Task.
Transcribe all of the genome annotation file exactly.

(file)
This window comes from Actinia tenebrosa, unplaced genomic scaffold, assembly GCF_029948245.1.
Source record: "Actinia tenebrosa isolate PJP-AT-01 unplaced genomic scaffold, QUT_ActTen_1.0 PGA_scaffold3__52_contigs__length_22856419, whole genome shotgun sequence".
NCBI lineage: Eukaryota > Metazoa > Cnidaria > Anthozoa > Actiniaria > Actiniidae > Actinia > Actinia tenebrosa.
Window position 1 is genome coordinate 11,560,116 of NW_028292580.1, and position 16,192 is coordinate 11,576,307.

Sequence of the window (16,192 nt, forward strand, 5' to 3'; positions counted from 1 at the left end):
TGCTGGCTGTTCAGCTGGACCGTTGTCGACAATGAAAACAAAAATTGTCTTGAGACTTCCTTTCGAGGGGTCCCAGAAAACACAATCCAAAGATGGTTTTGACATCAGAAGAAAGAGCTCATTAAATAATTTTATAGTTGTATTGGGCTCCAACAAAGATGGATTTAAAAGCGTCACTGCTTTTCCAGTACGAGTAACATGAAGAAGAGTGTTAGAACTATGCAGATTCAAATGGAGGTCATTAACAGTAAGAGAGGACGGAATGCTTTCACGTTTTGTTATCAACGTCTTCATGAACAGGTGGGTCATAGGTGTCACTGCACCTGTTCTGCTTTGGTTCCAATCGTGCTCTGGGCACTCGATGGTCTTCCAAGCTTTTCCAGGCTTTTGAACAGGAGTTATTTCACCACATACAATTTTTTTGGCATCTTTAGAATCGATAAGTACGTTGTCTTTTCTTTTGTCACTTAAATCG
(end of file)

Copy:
This window comes from Actinia tenebrosa, unplaced genomic scaffold, assembly GCF_029948245.1.
Source record: "Actinia tenebrosa isolate PJP-AT-01 unplaced genomic scaffold, QUT_ActTen_1.0 PGA_scaffold3__52_contigs__length_22856419, whole genome shotgun sequence".
NCBI lineage: Eukaryota > Metazoa > Cnidaria > Anthozoa > Actiniaria > Actiniidae > Actinia > Actinia tenebrosa.
Window position 1 is genome coordinate 11,560,116 of NW_028292580.1, and position 16,192 is coordinate 11,576,307.

Sequence of the window (16,192 nt, forward strand, 5' to 3'; positions counted from 1 at the left end):
TGCTGGCTGTTCAGCTGGACCGTTGTCGACAATGAAAACAAAAATTGTCTTGAGACTTCCTTTCGAGGGGTCCCAGAAAACACAATCCAAAGATGGTTTTGACATCAGAAGAAAGAGCTCATTAAATAATTTTATAGTTGTATTGGGCTCCAACAAAGATGGATTTAAAAGCGTCACTGCTTTTCCAGTACGAGTAACATGAAGAAGAGTGTTAGAACTATGCAGATTCAAATGGAGGTCATTAACAGTAAGAGAGGACGGAATGCTTTCACGTTTTGTTATCAACGTCTTCATGAACAGGTGGGTCATAGGTGTCACTGCACCTGTTCTGCTTTGGTTCCAATCGTGCTCTGGGCACTCGATGGTCTTCCAAGCTTTTCCAGGCTTTTGAACAGGAGTTATTTCACCACATACAATTTTTTTGGCATCTTTAGAATCGATAAGTACGTTGTCTTTTCTTTTGTCACTTAAATCG